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Proposal: Sound Change Documentation Project

From:Peter Clark <peter-clark@...>
Date:Saturday, April 27, 2002, 5:41
        Well, as if I didn't already have enough projects, my tired brain thought of
yet another idea: a collection or dictionary, if you will, of sound changes.
The thought occured to me as I considered the changes that occured in
Proto-Enamyn that resulted in Enamyn today. Earlier this year, I did some
research on historical linguistics, but didn't find much in the way of actual
information on possible sound changes. All the books will say that some sound
changes are more likely than others, but don't bother to elaborate much
beyond that.
        I know the Great English Vowel shift, Grimm's Law, and a couple of others,
but not much more than that. This is a pretty limited field to get ideas for
sound changes. What changes to r, and what does r change to? Furthermore, I
don't know how common certain sound changes are. For instance, which has a
higher degree of probability: k > x or x > k?
        So the ideal dictionary would cover as many sounds as we can think of, along
with a rough approximation of the likelihood of such a change. A three or
four value scale of infrequent-occasionaly-common-often would give
wiggle-room while still giving a good idea of the possibility. For instance,
VhV > VV would probably be classified as "often," while VV > VhV would
probably be "infrequent."
        For instance, here's a small dictionary that combines Grimm's law with some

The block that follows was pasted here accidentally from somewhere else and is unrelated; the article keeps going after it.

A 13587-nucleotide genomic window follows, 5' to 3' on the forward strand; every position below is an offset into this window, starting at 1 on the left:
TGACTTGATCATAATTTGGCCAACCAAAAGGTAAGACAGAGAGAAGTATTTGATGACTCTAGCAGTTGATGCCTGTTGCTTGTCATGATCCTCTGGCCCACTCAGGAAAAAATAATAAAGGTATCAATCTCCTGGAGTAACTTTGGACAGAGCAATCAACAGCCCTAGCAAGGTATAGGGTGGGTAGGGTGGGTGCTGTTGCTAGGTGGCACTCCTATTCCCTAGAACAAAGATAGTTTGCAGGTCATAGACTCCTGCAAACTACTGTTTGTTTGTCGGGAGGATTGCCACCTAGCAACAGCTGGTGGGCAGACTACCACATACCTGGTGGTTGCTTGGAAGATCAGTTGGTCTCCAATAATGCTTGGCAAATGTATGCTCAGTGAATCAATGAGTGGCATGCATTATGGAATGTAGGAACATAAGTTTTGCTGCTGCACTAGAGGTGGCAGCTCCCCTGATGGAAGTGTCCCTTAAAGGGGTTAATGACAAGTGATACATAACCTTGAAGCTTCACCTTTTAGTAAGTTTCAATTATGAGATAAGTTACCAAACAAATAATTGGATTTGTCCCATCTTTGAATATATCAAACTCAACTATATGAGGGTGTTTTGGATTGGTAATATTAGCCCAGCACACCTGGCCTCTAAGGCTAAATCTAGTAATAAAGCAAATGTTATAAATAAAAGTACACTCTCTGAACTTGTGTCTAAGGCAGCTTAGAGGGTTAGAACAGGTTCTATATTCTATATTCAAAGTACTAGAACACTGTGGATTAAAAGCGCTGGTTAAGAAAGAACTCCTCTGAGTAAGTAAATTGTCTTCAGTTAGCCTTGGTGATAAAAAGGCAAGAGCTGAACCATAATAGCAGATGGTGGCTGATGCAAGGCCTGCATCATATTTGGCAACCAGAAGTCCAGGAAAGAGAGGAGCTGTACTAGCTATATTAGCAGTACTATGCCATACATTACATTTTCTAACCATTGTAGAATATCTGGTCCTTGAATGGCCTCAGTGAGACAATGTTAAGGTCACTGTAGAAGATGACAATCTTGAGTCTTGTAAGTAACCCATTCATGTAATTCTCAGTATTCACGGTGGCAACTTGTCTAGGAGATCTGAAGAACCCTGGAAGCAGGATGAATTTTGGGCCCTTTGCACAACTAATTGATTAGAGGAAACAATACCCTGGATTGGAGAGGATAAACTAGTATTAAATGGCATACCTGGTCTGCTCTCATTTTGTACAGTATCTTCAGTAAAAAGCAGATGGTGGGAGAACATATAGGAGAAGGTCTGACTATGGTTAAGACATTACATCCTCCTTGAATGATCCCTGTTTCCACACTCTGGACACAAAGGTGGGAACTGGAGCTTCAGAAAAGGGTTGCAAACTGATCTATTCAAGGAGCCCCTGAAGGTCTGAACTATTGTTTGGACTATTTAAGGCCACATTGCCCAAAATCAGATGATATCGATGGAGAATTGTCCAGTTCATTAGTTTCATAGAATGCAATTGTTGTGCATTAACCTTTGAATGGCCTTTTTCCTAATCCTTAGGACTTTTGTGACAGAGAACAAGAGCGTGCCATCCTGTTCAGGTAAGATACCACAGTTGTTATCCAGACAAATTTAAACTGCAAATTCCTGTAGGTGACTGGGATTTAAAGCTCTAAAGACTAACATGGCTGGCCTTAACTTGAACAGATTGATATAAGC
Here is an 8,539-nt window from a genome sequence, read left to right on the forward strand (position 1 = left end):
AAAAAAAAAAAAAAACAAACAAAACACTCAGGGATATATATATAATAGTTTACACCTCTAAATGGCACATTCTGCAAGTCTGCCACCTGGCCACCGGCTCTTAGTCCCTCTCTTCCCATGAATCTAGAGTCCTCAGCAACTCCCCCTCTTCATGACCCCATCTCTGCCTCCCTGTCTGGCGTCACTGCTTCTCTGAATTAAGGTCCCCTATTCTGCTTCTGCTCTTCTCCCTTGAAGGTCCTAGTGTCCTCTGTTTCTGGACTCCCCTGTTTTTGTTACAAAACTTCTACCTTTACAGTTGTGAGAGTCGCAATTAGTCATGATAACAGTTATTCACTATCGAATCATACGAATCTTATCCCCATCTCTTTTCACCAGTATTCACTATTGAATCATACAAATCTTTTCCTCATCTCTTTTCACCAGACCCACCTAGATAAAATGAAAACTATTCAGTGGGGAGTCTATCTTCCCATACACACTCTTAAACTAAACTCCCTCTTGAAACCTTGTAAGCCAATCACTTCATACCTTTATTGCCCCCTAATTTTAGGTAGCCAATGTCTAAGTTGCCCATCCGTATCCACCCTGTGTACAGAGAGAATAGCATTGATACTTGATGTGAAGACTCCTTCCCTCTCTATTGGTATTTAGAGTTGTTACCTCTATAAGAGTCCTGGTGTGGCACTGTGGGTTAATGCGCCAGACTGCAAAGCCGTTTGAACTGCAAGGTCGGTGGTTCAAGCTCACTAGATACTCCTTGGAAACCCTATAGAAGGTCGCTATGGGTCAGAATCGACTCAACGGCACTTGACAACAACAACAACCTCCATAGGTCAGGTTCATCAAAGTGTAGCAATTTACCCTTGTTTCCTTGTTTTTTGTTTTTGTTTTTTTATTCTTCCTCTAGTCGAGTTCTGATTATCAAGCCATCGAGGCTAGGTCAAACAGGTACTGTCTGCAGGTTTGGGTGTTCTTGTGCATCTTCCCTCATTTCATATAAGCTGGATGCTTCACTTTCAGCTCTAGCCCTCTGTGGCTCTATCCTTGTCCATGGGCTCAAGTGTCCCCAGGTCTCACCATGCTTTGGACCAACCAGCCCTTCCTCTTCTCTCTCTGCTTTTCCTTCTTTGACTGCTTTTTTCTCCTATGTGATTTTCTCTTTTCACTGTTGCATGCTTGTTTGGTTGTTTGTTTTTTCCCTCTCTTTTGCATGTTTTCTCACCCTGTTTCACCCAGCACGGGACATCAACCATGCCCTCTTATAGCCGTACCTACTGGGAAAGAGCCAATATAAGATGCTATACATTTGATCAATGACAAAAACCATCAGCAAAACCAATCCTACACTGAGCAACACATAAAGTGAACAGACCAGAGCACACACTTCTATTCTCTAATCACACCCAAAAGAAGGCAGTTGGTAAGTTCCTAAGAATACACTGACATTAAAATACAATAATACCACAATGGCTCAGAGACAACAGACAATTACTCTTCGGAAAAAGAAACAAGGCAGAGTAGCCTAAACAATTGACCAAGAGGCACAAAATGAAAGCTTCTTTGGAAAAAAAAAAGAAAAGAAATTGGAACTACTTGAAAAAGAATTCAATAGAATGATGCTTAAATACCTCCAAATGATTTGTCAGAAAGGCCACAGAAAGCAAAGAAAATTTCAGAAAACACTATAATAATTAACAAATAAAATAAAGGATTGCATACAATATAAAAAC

of the sound changes between Germanic and High German (plus a little
dialectal variation thrown in):

b > p (PIE > Germ.)
b_h > b (PIE > Germ.)
Vd > t (Germ. > HighG.)
d > t (PIE > Germ.)
d_h > d (PIE > Germ.)
g > k (PIE > Germ.)
g_h > g (PIE > Germ.)
Vk > x (Germ. > HighG.)
k > kx (Germ. > dialectal Ger.)
k > x (PIE > Germ.)
Vp > f (Germ. > HighG.)
p > f (PIE > Germ.)
p > pf (Germ. > HighG.)
Vt > s (Germ. > HighG.)
t > ts (Germ. > HighG.)
t > T (PIE > Germ.)

        Of course, there would need to be a reverse-lookup for those who want to
back-form a protolanguage:

b < b_h (Germ. < PIE)
d < d_h (Germ. < PIE)
f < Vp (HighG. < Germ.)
f < p (Germ. < PIE)
g < g_h (Germ. < PIE)
k < g (Germ. < PIE)
kx < k (dialectal Germ < Germ.)
p < b (Germ. < PIE)
pf < p (HighG. < Germ.)
s < Vt (HighG. < Germ.)
t < Vd (HighG. < Germ.)
t < d (Germ. < PIE)
ts < t (HighG. < Germ.)
T < t (Germ. < PIE)
x < Vk (HighG. < Germ.)
x < k (Germ. < PIE)

        Note that I did not include any information on likelihood of such a change,
because I don't know. :)
        Also, since sound changes often occur en masse, there would need to be a
chart section, showing, for instance, the wide changes brought on by Grimm's
law, or the effect that preceeding vowels had in determining the sound change
between Germanic and High German. This would probably form the third part of
the dictionary.
        However, all of this would be too much for me to research, so here's where I
would need some help in gathering data. What say you all? Is this a project
that people would find useful and helpful? I'm willing to compile the data
into presentation form, but I need a wide data sample, preferably from
different language families.


Nik Taylor <fortytwo@...>